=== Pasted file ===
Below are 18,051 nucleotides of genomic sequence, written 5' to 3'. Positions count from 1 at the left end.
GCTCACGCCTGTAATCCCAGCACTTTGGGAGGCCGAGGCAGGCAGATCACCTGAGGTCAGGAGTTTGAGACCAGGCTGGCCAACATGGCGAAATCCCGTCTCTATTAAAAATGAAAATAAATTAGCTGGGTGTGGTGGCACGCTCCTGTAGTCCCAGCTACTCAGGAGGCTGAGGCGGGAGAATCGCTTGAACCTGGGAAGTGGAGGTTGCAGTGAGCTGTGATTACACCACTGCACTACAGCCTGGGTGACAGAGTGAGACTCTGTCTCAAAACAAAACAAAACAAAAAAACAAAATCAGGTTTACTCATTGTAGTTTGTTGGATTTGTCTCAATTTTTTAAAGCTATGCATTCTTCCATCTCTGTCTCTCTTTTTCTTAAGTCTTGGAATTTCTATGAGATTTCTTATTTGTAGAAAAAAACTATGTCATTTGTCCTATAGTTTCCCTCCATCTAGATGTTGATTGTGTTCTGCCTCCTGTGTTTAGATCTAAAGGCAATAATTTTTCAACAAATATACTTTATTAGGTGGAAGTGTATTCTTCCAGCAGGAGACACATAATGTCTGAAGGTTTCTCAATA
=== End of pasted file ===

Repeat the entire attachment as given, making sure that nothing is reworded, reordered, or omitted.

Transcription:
Below are 18,051 nucleotides of genomic sequence, written 5' to 3'. Positions count from 1 at the left end.
GCTCACGCCTGTAATCCCAGCACTTTGGGAGGCCGAGGCAGGCAGATCACCTGAGGTCAGGAGTTTGAGACCAGGCTGGCCAACATGGCGAAATCCCGTCTCTATTAAAAATGAAAATAAATTAGCTGGGTGTGGTGGCACGCTCCTGTAGTCCCAGCTACTCAGGAGGCTGAGGCGGGAGAATCGCTTGAACCTGGGAAGTGGAGGTTGCAGTGAGCTGTGATTACACCACTGCACTACAGCCTGGGTGACAGAGTGAGACTCTGTCTCAAAACAAAACAAAACAAAAAAACAAAATCAGGTTTACTCATTGTAGTTTGTTGGATTTGTCTCAATTTTTTAAAGCTATGCATTCTTCCATCTCTGTCTCTCTTTTTCTTAAGTCTTGGAATTTCTATGAGATTTCTTATTTGTAGAAAAAAACTATGTCATTTGTCCTATAGTTTCCCTCCATCTAGATGTTGATTGTGTTCTGCCTCCTGTGTTTAGATCTAAAGGCAATAATTTTTCAACAAATATACTTTATTAGGTGGAAGTGTATTCTTCCAGCAGGAGACACATAATGTCTGAAGGTTTCTCAATA